Belgian collecting society SABAM may not levy royalties on ISPs On 13 March 2015 the Brussels Court of First Instance issued a judgment in the cease-and-desist case the Belgian state brought against the collecting society SABAM, which was suing Internet service providers (ISPs). According to SABAM, the ISPs themselves—besides the Internet users—“communicate” works to the public, and such communication would require authors’ consent under copyright law and, therefore, payment of specific royalties.

However, the supervising authority of collecting societies within the Ministry of Economy did not agree with SABAM’s argument, and, through a specific administrative procedure, it had SABAM summoned so that its claim against the ISPs would stop. Since SABAM did not accede to this demand, the Ministry of Economy sought eventually the Court to order a cease-and-desist injunction. The main Belgian ISPs joined the proceedings in support of that request.

After a detailed examination of all the ISP’s activities, the Court recalled the applicable legal provisions, including Directive 2001/29/EC of 22 May 2001 on the harmonization of certain aspects of copyright in the information society, the case-law of the European Court of Justice (ECJ), and more particularly the recent Svensson (C-466/12) andBestwater International cases (C-348/13). Then, the Court formulated two hypotheses: either the ISP’s activities are a mere provision of physical facilities for enabling or making a communication (and in this scenario, it does not in itself amount to a communication, pursuant, notably, to Recital 27 of the Directive 2001/29/EC), or they do more than that.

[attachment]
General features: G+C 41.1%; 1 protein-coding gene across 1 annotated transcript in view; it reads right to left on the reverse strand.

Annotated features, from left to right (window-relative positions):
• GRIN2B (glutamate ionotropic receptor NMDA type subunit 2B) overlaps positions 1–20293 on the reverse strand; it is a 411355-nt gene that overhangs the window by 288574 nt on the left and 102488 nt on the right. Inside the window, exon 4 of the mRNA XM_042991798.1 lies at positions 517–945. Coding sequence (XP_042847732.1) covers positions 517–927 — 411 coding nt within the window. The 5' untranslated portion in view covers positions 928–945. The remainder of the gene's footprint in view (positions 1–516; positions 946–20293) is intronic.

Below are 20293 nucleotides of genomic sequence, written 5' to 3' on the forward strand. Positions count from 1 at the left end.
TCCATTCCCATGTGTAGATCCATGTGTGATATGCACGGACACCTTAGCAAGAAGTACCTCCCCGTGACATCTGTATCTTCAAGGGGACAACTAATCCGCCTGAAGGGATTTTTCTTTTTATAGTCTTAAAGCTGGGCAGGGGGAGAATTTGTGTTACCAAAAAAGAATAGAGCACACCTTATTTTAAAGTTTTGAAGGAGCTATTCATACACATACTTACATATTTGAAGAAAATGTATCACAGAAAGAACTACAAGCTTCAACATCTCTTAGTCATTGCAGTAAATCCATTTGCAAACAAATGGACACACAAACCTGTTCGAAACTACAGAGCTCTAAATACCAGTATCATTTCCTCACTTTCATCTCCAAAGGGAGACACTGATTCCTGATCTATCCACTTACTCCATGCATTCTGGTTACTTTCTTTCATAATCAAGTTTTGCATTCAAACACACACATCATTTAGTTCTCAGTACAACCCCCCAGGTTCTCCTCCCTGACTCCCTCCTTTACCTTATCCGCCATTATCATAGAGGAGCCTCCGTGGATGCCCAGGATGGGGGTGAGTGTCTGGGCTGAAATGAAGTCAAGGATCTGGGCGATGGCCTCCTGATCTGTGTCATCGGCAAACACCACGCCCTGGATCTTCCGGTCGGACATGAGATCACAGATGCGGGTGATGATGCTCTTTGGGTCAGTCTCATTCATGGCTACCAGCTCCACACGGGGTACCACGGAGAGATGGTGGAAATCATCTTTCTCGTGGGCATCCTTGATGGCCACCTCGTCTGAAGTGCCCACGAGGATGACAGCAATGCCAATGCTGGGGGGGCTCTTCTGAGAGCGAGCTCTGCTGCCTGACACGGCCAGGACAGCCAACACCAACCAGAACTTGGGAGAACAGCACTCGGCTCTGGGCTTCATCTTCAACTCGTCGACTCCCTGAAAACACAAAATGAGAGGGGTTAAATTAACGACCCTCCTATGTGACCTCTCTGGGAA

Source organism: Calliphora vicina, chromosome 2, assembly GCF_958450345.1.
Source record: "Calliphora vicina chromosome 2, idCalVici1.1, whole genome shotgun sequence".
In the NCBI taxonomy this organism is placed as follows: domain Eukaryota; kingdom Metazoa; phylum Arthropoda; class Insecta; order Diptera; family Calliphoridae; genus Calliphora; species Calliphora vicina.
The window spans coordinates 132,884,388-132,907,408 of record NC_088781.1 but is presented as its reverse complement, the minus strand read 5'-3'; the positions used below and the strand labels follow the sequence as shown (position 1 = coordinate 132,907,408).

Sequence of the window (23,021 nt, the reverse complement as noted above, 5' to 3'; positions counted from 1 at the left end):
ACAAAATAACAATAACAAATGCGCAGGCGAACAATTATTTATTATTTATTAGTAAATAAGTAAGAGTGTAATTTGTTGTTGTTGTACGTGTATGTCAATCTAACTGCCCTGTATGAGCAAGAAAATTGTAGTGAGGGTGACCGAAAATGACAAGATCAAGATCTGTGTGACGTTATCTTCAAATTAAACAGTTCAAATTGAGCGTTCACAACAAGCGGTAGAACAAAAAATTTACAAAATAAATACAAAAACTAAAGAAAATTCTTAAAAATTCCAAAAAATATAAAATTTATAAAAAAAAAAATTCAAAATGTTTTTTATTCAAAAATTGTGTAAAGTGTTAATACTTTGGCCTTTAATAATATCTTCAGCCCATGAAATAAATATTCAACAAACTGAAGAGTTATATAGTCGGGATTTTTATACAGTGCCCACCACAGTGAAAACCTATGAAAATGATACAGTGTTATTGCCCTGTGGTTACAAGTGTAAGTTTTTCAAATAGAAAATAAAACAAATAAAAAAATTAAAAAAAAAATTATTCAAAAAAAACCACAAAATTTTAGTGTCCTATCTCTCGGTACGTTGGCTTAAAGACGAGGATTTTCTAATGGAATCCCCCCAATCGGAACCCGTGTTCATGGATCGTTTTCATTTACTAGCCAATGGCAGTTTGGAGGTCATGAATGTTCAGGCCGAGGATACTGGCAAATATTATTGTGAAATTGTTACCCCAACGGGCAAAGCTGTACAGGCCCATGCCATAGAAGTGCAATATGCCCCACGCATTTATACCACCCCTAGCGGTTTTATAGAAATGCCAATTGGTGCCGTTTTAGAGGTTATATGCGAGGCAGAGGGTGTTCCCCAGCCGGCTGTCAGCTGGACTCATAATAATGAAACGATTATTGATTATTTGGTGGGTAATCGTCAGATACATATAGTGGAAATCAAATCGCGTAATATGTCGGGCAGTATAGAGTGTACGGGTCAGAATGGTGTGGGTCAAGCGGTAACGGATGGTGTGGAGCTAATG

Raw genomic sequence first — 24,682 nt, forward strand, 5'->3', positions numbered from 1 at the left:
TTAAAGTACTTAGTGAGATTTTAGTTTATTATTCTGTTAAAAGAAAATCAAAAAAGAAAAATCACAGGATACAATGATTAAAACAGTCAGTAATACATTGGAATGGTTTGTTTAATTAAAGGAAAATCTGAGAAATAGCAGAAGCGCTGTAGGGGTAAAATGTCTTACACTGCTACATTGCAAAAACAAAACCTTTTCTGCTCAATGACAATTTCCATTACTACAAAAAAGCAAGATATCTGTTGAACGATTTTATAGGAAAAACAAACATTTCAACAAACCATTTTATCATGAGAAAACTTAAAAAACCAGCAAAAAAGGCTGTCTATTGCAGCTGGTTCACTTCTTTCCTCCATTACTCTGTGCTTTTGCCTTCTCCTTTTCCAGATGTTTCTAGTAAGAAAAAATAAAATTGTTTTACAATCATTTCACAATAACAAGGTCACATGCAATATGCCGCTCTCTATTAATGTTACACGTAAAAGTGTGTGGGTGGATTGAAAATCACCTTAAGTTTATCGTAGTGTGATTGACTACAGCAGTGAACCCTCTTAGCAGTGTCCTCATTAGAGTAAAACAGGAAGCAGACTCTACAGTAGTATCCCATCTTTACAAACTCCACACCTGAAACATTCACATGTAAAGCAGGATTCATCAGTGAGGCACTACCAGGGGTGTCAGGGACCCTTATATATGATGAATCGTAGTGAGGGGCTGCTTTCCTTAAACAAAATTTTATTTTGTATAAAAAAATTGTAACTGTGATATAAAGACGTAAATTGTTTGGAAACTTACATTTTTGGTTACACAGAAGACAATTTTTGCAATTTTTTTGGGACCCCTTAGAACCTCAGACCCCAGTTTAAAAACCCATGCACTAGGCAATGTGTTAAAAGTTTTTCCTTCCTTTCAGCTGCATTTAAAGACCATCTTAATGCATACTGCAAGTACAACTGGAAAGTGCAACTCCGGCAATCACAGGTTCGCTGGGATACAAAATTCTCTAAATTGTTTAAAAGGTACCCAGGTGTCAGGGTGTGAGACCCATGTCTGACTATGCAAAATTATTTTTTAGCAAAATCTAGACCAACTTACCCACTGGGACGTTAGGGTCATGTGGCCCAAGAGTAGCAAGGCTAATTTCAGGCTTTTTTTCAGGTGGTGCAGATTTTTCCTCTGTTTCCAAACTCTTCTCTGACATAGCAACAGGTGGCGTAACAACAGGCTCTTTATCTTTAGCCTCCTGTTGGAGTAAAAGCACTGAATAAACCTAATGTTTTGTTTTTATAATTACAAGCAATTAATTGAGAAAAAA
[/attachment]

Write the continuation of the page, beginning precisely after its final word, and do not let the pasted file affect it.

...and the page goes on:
In the latter scenario, even if one were to consider that the ISPs make any additional communication to the “initial” communication of their customers or the content suppliers, this would not satisfy the public requirement: either there is no large indefinite number of persons when looking at the communication originated from the Internet user/content supplier to its ISP, or there is no “new public” when the ISP makes the content available to its customers because this is precisely the intended purpose of the initial communication of the Internet user/content supplier.

As a result thereof, there is no valid ground for claiming royalties on such activities. When doing so, SABAM does violate Belgian copyright law, and therefore, the Belgian state is right to have intervened.

Finally, it is worth mentioning that the Court found that there was no need to refer to the ECJ for a preliminary ruling because the existing case-law provided sufficient guidance. In this regard, the Court stressed the differences between the disputed case and some landmark decisions previously rendered by the ECJ, such as the decisions in Airfield(C-431/09) and SGAE/Rafael Hoteles (C-306/05). Also, the Court recalled that ISPs are intermediaries that are essential for the functioning of the Internet, in the light of the decision UPC Telekabel (C-314/12). Without them, the “initial” communication cannot take place.

By the end of March, SABAM has decided to lodge an appeal against the Court of First Instance’s decision.

The case can be found on